Featured Research

from universities, journals, and other organizations

MicroRNA linked to shut-down of DNA-repair genes

Date:
April 30, 2010
Source:
Ohio State University Medical Center
Summary:
New research shows that microRNA can silence genes that protect against cancer-causing mutations. The study found that microRNA-155 can inhibit the activity of mismatch repair genes, which normally correct damage that occurs when the wrong bases are paired in DNA. Loss of these genes causes cancer-susceptibility syndromes and can contribute to colorectal, uterine, ovarian, and other cancers. It is the first evidence that deregulation of microRNAs can cause genomic instability, a characteristic of cancer cells.

New research shows for the first time that molecules called microRNA can silence genes that protect the genome from cancer-causing mutations.

Related Articles


The study, led by researchers at the Ohio State University Comprehensive Cancer Center-Arthur G. James Cancer Hospital and Richard J. Solove Research Institute, shows that microRNA-155 (miR-155) can inhibit the activity of genes that normally correct the damage when the wrong bases are paired in DNA.

The loss or silencing of these genes, which are called mismatch repair genes, causes inherited cancer-susceptibility syndromes and contributes to the progression of colorectal, uterine, ovarian and other cancers.

"This is the first evidence that deregulation of microRNAs can cause genomic instability, a characteristic of cancer cells," says principal investigator Dr. Carlo M. Croce, professor of molecular virology, immunology and medical genetics, and director of Ohio State's Human Cancer Genetics program.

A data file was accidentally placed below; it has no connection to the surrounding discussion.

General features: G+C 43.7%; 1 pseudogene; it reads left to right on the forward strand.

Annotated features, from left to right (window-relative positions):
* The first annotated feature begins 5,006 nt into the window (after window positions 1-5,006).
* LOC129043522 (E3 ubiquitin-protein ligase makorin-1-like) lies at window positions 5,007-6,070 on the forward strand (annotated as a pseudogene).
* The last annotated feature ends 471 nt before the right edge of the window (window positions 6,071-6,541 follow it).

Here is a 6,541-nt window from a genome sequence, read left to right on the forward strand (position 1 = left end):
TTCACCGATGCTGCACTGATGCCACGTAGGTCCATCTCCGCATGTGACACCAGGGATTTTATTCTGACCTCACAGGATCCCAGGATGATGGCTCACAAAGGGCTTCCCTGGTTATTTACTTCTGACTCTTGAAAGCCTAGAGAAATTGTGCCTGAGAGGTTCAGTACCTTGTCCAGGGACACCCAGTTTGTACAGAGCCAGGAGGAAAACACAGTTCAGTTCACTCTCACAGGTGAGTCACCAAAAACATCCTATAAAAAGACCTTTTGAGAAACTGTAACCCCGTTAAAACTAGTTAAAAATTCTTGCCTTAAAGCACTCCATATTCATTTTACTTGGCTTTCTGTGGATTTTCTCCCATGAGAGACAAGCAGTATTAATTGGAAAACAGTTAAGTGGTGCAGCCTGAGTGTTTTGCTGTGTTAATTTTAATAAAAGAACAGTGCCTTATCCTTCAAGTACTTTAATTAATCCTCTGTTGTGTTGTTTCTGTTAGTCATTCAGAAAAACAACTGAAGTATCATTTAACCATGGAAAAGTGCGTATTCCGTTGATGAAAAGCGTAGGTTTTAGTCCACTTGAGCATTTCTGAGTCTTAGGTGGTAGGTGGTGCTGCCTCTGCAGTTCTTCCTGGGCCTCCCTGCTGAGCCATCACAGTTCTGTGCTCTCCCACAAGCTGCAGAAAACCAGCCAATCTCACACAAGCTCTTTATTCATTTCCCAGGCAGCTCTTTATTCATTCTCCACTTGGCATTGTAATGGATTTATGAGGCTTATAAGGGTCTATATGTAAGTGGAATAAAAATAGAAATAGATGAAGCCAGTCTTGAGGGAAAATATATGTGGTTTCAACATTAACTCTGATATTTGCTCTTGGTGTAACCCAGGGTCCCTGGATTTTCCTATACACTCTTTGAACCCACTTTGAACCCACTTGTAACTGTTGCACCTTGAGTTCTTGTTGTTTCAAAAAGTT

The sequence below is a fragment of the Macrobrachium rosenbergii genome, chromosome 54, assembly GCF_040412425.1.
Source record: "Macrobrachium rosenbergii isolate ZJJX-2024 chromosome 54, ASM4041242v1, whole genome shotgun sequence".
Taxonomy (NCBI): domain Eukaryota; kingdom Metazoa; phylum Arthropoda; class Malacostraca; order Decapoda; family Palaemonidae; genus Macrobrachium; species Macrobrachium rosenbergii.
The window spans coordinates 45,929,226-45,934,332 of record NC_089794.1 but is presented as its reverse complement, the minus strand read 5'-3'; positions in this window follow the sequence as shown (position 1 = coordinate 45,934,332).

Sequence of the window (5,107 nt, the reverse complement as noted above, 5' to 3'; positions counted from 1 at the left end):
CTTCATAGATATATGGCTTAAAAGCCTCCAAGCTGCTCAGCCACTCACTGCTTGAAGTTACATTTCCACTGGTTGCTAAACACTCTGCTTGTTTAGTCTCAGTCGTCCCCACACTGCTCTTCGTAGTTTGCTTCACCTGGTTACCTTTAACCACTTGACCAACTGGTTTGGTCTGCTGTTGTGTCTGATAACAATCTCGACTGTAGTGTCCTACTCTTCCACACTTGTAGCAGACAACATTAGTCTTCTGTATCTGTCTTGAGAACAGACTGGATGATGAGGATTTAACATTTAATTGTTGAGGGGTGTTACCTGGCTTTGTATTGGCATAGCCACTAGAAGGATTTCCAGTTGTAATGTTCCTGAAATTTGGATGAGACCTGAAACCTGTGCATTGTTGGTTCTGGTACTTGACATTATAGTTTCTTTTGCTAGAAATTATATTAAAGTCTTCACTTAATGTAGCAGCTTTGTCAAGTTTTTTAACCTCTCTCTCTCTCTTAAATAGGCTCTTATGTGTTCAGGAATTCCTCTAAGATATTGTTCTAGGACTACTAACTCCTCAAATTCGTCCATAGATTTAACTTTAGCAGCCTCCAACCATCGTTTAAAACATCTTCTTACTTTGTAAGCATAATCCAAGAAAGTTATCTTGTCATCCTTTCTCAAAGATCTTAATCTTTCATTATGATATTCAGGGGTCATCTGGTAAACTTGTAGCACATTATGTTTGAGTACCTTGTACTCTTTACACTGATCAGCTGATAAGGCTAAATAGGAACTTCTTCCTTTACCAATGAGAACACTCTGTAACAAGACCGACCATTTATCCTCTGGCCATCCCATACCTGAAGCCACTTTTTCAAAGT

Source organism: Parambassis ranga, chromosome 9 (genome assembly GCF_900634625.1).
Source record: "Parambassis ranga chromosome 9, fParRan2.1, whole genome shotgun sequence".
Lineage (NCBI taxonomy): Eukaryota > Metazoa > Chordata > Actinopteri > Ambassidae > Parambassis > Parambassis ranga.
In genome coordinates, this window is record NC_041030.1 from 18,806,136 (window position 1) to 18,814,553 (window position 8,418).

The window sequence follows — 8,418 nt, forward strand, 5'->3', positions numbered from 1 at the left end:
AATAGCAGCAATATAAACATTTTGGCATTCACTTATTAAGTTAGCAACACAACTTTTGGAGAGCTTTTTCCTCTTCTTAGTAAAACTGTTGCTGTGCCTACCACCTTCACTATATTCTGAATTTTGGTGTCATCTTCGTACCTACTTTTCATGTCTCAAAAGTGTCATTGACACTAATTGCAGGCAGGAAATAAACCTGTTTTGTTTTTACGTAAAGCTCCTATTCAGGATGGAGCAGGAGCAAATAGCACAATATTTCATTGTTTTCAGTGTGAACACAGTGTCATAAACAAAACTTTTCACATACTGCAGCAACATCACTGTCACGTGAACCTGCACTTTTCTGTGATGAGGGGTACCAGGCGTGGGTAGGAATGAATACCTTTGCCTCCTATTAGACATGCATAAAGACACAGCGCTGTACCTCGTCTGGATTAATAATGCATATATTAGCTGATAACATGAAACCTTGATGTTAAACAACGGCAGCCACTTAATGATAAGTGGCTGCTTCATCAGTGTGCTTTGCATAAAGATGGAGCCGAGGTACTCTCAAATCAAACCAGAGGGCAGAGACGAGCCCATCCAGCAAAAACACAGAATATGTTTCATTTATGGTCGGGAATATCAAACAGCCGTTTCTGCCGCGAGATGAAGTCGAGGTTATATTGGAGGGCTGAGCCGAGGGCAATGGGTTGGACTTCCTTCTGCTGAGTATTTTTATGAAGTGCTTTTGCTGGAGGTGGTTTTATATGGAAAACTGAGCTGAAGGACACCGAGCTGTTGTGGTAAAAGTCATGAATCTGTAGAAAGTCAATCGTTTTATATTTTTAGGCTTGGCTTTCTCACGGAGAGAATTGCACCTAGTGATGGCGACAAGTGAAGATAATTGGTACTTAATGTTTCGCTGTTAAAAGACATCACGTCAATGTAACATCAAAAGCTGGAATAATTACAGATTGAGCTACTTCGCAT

"We discovered that miR-155 targets and downregulates mismatch repair genes and that overexpression of miR-155 results in an increase in genomic alterations that contribute to cancer pathogenesis," he says.

The study was published recently in the Proceedings of the National Academy of Sciences and shows the following:

  • Overexpression of miR-155 reduced the expression of the human mismatch repair genes MLH1, MSH2 and MSH6 by 72 percent, 42 percent and 69 percent, respectively, in a colorectal cancer cell line.
  • High expression of miR-155 in human colorectal tumors correlates with low expression of MLH1 and MSH2.
  • Human tumors that feature unexplained mismatch repair inactivation showed miR-155 overexpression.

The third finding may explain a colon-cancer conundrum. About five percent of colorectal cancer cases feature a genomic marker called microsatellite instability that signals the loss of mismatch repair ability and the presence of an inherited cancer predisposition condition. These cases also show no expression of mismatch genes. Yet, the genes themselves show no alterations that explain the loss of expression.

"This study describes a totally new mechanism that might explain those cases of colorectal cancer that display microsatellite instability but no mutations or epigenetic inactivation of the mismatch repair genes," says co-author Muller Fabbri, a research scientist with the OSUCCC-James.

Overall, Croce says, "Our findings suggest that miR-155 expression might be an important stratification factor in the prognosis and treatment of cancer patients and provide an additional analytical test for exploring the etiology of microsatellite-instability tumors when the standard tests do not provide a conclusive diagnosis."

Funding from the National Cancer Institute, National Institute of General Medical Sciences and Associazione Italiana Ricerca sul Cancro supported this research.

Other Ohio State researchers involved in this study were Nicola Valeri, Pierluigi Gasparini, Chiara Braconi, Angelo Veronese, Francesca Lovat, Brett Adair, Arianna Bottoni, Stefan Costinean, Sukhinder K. Sandhu, Gerard J Nuovo, Hansjuerg Alder, Federica Calore, Stefano Volinia, Michael A. McIlhatton and Richard Fishel.